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I thought Sofia Coppola's film was thrilling. It's the first time, with maybe the exception of a couple of Fred Astaire movies, that I felt the camera was adding rather than subtracting. I had the most trouble with the Liebeslieder excerpt - which I also think was natural lighting - but having watched it several times I felt the camera angles from rings above added contrast to the close-ups. I also liked the "space" - the feeling of one couple alone in the ballroom. Like 'after the ball.' I liked the camera inventiveness most in the Peck piece. To see that fascinatingly unique, elegant dancer from every which way added much to my enjoyment. The Divertimento was also beautifully filmed. Nothing tricky and like a breath of fresh air. The company looks wonderful.

 

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I loved the video. I totally accept that watching filmed dance is a different experience that watching a live performance, no matter how it's filmed, because the film maker is directing you eye. Sofia Coppola made convincing and often moving choices. I enjoyed watching several times, however, I will always prefer watching dance live and can't wait to get back to it. It is a different animal. Of course a choreographer directs your eye by structure and content, but as a viewer you have more freedom. You can say, for example, I've seen this ballet a dozen times but never focused on the corps, I think I'll pull out my opera glasses and do that. Or - who's that radiant dancer off to the side, I think I'll watch her.  Film will always have the director's vision, as an added element, and is enjoyable on those terms.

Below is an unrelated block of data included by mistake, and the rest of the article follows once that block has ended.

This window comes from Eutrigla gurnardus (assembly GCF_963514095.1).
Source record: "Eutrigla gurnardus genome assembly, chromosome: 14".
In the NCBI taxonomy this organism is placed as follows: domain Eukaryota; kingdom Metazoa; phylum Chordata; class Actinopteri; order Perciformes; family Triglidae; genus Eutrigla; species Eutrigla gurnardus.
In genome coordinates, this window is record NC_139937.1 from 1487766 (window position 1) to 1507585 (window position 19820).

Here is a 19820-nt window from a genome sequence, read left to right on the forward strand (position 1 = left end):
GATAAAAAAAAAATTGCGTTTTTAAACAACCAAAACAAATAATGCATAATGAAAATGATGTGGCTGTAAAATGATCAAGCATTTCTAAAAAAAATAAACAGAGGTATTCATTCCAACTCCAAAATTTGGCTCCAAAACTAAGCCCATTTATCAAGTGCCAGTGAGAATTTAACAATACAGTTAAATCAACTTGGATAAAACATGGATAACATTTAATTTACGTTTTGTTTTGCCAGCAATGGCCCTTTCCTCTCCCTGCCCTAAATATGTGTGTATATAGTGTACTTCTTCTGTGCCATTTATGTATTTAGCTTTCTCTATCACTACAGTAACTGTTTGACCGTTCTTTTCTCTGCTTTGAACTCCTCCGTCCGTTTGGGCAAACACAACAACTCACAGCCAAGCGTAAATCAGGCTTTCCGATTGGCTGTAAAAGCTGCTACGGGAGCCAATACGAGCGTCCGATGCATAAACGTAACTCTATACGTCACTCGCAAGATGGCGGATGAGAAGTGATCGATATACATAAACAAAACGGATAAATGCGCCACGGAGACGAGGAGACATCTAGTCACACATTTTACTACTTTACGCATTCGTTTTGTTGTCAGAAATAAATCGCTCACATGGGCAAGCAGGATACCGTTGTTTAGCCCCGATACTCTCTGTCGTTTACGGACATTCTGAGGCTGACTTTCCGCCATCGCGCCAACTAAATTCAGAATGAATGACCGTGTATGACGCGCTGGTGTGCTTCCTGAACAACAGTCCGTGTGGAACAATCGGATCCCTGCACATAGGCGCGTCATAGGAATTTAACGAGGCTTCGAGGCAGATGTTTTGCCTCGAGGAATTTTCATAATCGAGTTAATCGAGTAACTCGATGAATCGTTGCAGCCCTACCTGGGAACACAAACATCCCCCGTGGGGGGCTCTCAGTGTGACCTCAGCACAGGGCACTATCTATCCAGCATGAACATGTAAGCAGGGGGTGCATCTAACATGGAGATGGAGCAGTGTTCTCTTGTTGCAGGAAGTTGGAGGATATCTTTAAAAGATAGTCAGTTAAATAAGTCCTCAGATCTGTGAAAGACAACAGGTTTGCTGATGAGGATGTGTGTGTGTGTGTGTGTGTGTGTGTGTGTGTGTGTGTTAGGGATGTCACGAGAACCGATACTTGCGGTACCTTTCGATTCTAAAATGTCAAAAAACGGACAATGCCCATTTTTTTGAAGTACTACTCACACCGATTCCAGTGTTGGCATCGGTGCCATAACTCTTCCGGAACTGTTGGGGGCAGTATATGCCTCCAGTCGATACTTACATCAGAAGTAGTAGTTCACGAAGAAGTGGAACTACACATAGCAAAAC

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Posted (edited)

It's interesting to compare this film to the previous When We Fell film. There are certainly a lot of similarities in setting, and overall look and feel. Both films are shot mainly in black and white (the last gala performance is in color). Most everything up through the Liebeslieder PDD is filmed with minimal camera movement - and camera tracking is very gentle and smooth. The head-on frontal camera position is prevalent. And I agree with others that shooting from a slight angle is preferable since it provides a better sense of depth. Over reliance on straight shots tends to flatten out the image plane (and the geometry of the choreography - especially in Divertimento). When We Fell used a lot of high angle camera positioning, whereas Coppola's Gala film keeps the camera mostly between the knees and waist-level (Liebeslieder gets a few bird's eye view shots inserted since it is being filmed in the theater hall). Justin Peck's Solo variation incorporates some 'choreographed' camera movements. I didn't find them to be too obtrusive, fortunately. Divertimento No. 15 includes some tighter framing on soloists, which is to be expected. Coppola doesn't just stick with one approach or another - she makes choices, as one would presume of an experienced director.